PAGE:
Listen, Solve a Problem, Don’t be Precious: Copywriting 101

Looking to communicate in a way that gets attention and connects? Try a pie in the face and a hand buzzer. No, that’s both annoying and much too time consuming. How about writing that connects and grabs the right people’s attention?

Several years ago when I started out in marketing/corporate communications, I began to hear comments like: “Wow! You really captured the essence of the project/product that we’ve been trying to tell people about.” That’s actually how I found out I have a knack for writing. Sometimes you don’t know you have a strength until somebody points it out. So I’m reflecting on what makes for strong marketing writing and sharing a bit of that here today.

Lesson One: Listen

Listen to the client. I was describing a project to a local reporter once, being diligently, obnoxiously clear about who our target audience was. When I read the news report the next day, the description of our target audience was the exact polar opposite of what I had described. Come on! Just listen, ask some clarifying questions, and then get feedback. In a client relationship, you’ll definitely get feedback, so being a careful listener up front will save some headaches along the way.

Lesson Two: Features are Cool, But Solve a Problem

How will your product or service solve a customer/client’s problem? This is basic, and you probably know this, but it takes some finesse to get your message out this way. In listening to a client recently, I discovered that they were perhaps the one remodeler in the universe who absolutely stays on budget. That solves a big problem! The customer’s pain of “How much is this new sunroom REALLY going to cost me?” is solved. That is a unique position in the marketplace and should be shouted from the mountain tops. So that’s what I encouraged the client to do.

Lesson Three: Less I/We language, more You Language

Related to solving a problem is to focus on the customer. Uber copywriter Sonia Simone gives the advice of writing to one customer. She suggests developing an “avatar” a specific customer to whom you direct your attention. I hadn’t thought of it exactly that way, but it’s a great idea. Make your copy personal. Say what you need to about the company, product, or whatever you’re selling – but it’s really about the customer. Write to them and about them as much as possible.

Lesson Four: Don’t Be Precious

This just came up for me in a meeting last week. There are LOTS of ways to say something. Don’t be precious about your writing. Maybe you’re a genius. Maybe you love the little flourishes you put into your copy. But you’re probably working on a team, and if not, you’ve got a client to please. Choose your battles. Don’t die on every hill over whether to say “you’ll be pleased as punch,” or “you’ll be happy as a clam” (though think hard before using either of those.) It probably isn’t going to break the campaign. If you’re 1000% sure it will, that’s the battle you should choose!

Ok, that’s all for today. More ideas may come, but I hope this is helpful for you. Let me know!


Light a F.I.R.E via Twitter

I’ve been encouraging my small business clients to utilize Twitter as a piece of their word of mouth strategy. To those familiar with Twitter, this is a no-brainer, but to many, Twitter remains a world of mystery and pure self-involvement. “Why should I tell the world that I’m clipping my toenails right now?” is a composite of the kind of puzzlement I’m greeted with when I talk about Twitter with someone who hasn’t jumped on this particular bandwagon.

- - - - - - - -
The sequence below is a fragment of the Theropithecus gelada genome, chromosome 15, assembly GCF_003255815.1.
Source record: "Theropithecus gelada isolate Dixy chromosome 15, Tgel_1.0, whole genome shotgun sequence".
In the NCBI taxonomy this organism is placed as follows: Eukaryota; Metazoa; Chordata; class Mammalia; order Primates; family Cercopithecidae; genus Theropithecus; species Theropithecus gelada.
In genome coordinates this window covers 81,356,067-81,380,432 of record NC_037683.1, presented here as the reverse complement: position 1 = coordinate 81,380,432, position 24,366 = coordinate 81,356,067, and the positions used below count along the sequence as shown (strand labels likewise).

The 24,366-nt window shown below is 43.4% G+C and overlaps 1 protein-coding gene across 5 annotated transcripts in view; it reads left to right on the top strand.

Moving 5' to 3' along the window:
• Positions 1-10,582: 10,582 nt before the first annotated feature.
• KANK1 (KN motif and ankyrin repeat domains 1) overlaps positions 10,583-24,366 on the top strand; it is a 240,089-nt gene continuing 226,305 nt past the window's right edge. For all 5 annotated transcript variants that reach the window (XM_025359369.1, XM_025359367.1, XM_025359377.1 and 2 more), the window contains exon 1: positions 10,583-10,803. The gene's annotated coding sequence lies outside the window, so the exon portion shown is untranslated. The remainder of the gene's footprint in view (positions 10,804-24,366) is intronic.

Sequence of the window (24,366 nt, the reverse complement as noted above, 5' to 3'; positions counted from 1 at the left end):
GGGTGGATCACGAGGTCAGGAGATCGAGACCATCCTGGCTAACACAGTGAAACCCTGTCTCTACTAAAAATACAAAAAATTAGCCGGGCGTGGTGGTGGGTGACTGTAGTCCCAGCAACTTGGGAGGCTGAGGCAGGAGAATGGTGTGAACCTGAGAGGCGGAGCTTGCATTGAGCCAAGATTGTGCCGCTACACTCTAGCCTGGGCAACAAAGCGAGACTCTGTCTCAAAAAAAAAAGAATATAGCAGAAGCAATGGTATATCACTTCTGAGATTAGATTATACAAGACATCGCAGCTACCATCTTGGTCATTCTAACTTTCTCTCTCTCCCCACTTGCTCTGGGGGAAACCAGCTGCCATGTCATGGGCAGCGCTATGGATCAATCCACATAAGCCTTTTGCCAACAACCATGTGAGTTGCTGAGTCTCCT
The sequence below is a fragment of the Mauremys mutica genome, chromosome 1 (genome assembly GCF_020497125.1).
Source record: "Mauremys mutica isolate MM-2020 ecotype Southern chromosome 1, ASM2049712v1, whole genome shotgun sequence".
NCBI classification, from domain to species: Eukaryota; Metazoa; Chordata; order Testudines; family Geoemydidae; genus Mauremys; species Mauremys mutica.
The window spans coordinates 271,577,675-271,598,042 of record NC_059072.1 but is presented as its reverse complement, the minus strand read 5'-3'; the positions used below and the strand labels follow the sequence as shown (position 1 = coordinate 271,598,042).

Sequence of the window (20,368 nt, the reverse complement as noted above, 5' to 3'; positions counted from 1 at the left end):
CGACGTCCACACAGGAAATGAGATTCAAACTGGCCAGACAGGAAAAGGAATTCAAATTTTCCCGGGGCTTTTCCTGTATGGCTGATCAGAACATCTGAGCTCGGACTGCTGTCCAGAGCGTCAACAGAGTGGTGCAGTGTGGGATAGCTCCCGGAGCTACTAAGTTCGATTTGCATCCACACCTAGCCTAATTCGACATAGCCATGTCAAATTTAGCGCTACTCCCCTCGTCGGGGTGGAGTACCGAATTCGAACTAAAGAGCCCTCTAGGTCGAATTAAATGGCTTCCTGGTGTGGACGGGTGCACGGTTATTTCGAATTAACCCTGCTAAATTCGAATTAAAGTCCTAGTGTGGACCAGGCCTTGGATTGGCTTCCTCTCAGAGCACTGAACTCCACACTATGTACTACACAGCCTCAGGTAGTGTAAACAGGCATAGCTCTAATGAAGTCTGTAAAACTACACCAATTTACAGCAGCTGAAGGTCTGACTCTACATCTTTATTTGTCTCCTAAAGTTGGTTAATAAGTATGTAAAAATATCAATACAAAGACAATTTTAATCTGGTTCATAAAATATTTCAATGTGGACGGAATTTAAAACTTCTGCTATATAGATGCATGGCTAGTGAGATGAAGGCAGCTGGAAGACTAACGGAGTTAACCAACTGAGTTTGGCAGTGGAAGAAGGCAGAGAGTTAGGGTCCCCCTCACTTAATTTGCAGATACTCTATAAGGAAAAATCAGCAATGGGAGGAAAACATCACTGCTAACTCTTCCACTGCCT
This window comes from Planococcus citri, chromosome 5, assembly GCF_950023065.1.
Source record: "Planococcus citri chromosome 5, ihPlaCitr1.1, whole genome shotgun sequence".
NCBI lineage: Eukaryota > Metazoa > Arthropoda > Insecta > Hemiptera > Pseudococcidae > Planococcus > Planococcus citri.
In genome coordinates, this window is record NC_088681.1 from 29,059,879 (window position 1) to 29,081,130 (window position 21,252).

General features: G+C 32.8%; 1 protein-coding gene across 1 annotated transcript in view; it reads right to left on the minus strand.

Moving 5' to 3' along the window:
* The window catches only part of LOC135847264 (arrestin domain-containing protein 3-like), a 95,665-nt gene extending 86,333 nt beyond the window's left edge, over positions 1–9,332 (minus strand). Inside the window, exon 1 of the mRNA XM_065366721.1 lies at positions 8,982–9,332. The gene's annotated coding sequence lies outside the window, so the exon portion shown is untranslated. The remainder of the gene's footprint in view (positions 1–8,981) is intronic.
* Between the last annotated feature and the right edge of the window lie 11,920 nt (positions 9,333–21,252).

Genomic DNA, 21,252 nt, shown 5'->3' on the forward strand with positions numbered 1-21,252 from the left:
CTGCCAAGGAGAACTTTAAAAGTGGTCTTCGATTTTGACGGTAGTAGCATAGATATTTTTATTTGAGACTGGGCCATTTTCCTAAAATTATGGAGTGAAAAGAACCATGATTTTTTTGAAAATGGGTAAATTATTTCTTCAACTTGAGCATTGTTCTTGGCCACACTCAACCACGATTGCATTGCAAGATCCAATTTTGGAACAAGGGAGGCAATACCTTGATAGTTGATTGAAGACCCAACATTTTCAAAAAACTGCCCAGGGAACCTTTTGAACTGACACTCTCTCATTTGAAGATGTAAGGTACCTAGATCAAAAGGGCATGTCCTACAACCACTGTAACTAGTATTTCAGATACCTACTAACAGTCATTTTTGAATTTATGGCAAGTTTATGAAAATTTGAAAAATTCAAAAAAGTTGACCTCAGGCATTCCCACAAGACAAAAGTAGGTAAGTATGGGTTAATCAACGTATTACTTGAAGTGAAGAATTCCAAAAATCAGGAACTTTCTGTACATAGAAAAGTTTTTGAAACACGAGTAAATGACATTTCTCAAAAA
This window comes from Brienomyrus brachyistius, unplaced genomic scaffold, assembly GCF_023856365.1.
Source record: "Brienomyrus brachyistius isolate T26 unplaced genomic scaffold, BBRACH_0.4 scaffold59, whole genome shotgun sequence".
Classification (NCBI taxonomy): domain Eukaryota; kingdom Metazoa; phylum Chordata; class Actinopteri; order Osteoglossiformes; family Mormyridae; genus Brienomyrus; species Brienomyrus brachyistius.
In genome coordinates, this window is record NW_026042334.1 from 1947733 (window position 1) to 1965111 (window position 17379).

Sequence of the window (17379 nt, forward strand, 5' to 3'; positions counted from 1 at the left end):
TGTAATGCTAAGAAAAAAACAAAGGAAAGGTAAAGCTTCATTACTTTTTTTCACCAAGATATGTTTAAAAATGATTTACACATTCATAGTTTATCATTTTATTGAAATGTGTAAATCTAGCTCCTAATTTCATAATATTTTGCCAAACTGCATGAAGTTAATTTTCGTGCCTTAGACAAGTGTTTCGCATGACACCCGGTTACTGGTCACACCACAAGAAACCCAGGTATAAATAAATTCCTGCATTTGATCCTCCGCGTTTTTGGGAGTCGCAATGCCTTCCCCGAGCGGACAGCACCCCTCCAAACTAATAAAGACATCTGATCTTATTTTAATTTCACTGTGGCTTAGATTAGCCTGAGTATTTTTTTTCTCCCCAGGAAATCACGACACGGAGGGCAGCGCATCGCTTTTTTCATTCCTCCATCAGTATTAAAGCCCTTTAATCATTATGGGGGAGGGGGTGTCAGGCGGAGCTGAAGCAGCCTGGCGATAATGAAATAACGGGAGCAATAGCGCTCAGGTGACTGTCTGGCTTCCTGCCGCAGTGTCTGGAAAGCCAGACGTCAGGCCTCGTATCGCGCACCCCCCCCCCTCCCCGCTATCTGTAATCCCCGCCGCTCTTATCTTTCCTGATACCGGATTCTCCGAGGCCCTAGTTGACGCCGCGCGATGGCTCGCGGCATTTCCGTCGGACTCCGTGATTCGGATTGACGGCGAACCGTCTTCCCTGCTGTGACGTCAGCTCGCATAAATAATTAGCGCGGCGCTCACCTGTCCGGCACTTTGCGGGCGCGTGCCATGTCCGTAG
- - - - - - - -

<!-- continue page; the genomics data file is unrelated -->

I’ll frame my encouragement around the F.I.R.E acronym used by my close personal friends at Brains on Fire. The F.I.R.E. acronym stands for Fascinate, Inspire, Reward, Engage. Twitter, among other social media platforms, can be really well utilized in helping “fuel the flames of fandom” for who you are and what you do. In other words, social media is a way to stay connected with and encourage some of your strongest advocates. Here’s a brief overview on lighting a F.I.R.E via Twitter.

BOF emblem

Fascinate. Use those 140 characters as a platform to bring fascination into the lives of your followers. It can be about what you’re selling: “Here’s why local, organic produce is important to us…” if you are a restaurant owner (for instance,) or something you’ve seen online and just want to pass along. This is your chance to offer something of value and interest – to bring a bit of “wow!” into people’s lives.

Inspire. Tell people about the 10k run you are participating in. What inspires you, what breathes life into your day, will probably do the same for someone else. @kriscolvin and @createtomorrow are some folks I look to for inspiration during a given day.

Reward. Lots of businesses have taken to offering special discounts and other offers specifically to those who follow them on Twitter.

Engage. This is where the real power of social media connects with your business. @BlackForestDeli in Bethlehem, PA does a fantastic job of this. They talk about what’s happening at the store, but they ask questions, they check in. When I posted about a nasty cut on my thumb, they were quick with first aid advice. Being a nice human being goes a long way in bringing a customer on board.

Twitter and other such applications are just a piece of the marketing puzzle. They are tools that are there to be utilized, along with more traditional ways of getting the word out. But they are tools at your disposal right now. As you become familiar with the platform, you can nuance and bolster its use in your marketing mix. There are tools within and beyond Twitter to monitor the chatter about your product or service, to analyze and to determine more precisely who your audience is and how to tap into potential new audiences, to discover and engage in topics of interest to the people who are or should be using your product or service.